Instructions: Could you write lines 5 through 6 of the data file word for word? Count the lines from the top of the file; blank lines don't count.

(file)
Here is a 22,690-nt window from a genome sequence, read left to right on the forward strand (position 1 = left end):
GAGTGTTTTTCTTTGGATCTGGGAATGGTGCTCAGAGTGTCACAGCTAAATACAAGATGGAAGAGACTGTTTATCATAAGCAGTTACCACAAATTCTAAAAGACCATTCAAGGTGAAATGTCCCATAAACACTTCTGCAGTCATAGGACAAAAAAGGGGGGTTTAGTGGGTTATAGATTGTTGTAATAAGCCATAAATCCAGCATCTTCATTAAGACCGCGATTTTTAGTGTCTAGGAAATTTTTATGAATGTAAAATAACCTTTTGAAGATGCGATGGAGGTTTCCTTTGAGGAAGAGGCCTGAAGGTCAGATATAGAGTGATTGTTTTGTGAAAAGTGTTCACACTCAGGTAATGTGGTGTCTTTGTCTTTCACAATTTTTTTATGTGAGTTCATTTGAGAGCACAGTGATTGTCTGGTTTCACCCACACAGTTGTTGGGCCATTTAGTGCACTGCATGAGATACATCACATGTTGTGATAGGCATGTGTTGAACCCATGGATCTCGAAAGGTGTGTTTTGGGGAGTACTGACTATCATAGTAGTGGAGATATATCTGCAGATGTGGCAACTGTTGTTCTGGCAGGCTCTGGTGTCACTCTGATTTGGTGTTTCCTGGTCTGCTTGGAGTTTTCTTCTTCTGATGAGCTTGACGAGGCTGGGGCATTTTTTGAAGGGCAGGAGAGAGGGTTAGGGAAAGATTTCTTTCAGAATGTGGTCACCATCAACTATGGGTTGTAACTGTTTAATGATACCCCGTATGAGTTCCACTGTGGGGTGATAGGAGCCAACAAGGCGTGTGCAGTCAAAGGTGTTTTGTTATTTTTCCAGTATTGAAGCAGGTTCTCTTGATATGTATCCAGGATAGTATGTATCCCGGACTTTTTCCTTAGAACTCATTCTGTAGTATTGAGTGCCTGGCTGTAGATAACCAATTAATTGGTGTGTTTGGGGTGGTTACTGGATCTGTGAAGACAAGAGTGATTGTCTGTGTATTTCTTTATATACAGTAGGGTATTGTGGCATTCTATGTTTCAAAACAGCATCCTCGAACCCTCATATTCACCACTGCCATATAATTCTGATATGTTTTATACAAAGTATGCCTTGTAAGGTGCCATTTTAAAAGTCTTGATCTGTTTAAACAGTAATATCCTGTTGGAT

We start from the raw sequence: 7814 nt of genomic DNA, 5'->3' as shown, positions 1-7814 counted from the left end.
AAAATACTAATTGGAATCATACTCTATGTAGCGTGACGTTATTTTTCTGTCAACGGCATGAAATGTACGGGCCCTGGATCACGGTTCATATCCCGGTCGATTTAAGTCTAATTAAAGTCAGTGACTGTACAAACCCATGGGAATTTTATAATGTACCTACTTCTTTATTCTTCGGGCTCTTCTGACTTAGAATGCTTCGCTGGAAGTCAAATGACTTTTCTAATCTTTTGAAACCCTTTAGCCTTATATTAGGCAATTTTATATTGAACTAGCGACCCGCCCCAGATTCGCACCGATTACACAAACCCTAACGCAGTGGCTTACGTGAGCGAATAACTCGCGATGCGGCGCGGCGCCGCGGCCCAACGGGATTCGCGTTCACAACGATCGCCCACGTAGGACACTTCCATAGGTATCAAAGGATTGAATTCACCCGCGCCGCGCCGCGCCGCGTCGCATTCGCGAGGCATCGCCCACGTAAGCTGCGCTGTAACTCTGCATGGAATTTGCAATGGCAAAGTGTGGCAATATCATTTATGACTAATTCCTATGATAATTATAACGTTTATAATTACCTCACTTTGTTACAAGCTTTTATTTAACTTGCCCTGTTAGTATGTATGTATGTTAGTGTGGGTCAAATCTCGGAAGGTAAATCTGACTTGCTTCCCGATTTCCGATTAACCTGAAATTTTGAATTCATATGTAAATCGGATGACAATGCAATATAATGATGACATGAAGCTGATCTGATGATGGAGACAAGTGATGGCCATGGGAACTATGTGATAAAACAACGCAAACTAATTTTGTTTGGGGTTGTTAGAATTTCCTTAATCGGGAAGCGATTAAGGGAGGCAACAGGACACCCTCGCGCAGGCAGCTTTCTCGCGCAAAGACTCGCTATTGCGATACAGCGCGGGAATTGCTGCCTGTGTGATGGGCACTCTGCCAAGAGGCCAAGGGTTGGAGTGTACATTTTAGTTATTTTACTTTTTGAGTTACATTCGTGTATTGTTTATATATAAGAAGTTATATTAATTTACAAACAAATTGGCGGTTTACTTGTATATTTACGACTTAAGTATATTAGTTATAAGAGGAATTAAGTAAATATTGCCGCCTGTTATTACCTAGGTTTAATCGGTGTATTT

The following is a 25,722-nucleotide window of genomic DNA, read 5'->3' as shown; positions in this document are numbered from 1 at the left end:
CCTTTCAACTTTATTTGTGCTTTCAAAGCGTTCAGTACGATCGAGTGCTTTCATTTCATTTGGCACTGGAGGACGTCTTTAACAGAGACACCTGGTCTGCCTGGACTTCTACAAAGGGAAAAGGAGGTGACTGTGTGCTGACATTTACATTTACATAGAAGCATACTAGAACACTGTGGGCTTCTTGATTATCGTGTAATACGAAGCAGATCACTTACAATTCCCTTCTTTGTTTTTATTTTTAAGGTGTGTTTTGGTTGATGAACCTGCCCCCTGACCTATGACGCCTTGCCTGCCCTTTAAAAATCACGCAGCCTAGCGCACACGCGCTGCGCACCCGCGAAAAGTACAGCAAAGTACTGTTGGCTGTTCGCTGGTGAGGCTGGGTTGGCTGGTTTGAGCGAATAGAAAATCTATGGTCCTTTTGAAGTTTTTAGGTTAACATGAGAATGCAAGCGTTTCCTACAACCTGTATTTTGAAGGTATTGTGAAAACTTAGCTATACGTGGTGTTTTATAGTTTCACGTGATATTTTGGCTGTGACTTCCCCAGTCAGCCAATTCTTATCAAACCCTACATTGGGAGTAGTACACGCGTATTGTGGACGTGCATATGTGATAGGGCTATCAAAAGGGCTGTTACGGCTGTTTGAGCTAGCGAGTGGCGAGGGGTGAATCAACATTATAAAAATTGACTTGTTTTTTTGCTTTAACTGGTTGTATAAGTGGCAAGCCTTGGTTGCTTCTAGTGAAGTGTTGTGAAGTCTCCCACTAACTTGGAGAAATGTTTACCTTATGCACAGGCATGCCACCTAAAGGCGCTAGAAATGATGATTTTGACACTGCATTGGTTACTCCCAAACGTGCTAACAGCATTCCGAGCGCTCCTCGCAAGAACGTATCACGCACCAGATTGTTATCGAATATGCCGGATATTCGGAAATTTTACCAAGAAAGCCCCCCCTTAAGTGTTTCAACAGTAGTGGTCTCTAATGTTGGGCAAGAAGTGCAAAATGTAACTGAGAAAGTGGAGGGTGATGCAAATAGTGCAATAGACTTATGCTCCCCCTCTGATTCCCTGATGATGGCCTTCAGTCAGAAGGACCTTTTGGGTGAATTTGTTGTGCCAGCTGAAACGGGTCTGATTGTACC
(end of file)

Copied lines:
The following is a 25,722-nucleotide window of genomic DNA, read 5'->3' as shown; positions in this document are numbered from 1 at the left end:
CCTTTCAACTTTATTTGTGCTTTCAAAGCGTTCAGTACGATCGAGTGCTTTCATTTCATTTGGCACTGGAGGACGTCTTTAACAGAGACACCTGGTCTGCCTGGACTTCTACAAAGGGAAAAGGAGGTGACTGTGTGCTGACATTTACATTTACATAGAAGCATACTAGAACACTGTGGGCTTCTTGATTATCGTGTAATACGAAGCAGATCACTTACAATTCCCTTCTTTGTTTTTATTTTTAAGGTGTGTTTTGGTTGATGAACCTGCCCCCTGACCTATGACGCCTTGCCTGCCCTTTAAAAATCACGCAGCCTAGCGCACACGCGCTGCGCACCCGCGAAAAGTACAGCAAAGTACTGTTGGCTGTTCGCTGGTGAGGCTGGGTTGGCTGGTTTGAGCGAATAGAAAATCTATGGTCCTTTTGAAGTTTTTAGGTTAACATGAGAATGCAAGCGTTTCCTACAACCTGTATTTTGAAGGTATTGTGAAAACTTAGCTATACGTGGTGTTTTATAGTTTCACGTGATATTTTGGCTGTGACTTCCCCAGTCAGCCAATTCTTATCAAACCCTACATTGGGAGTAGTACACGCGTATTGTGGACGTGCATATGTGATAGGGCTATCAAAAGGGCTGTTACGGCTGTTTGAGCTAGCGAGTGGCGAGGGGTGAATCAACATTATAAAAATTGACTTGTTTTTTTGCTTTAACTGGTTGTATAAGTGGCAAGCCTTGGTTGCTTCTAGTGAAGTGTTGTGAAGTCTCCCACTAACTTGGAGAAATGTTTACCTTATGCACAGGCATGCCACCTAAAGGCGCTAGAAATGATGATTTTGACACTGCATTGGTTACTCCCAAACGTGCTAACAGCATTCCGAGCGCTCCTCGCAAGAACGTATCACGCACCAGATTGTTATCGAATATGCCGGATATTCGGAAATTTTACCAAGAAAGCCCCCCCTTAAGTGTTTCAACAGTAGTGGTCTCTAATGTTGGGCAAGAAGTGCAAAATGTAACTGAGAAAGTGGAGGGTGATGCAAATAGTGCAATAGACTTATGCTCCCCCTCTGATTCCCTGATGATGGCCTTCAGTCAGAAGGACCTTTTGGGTGAATTTGTTGTGCCAGCTGAAACGGGTCTGATTGTACC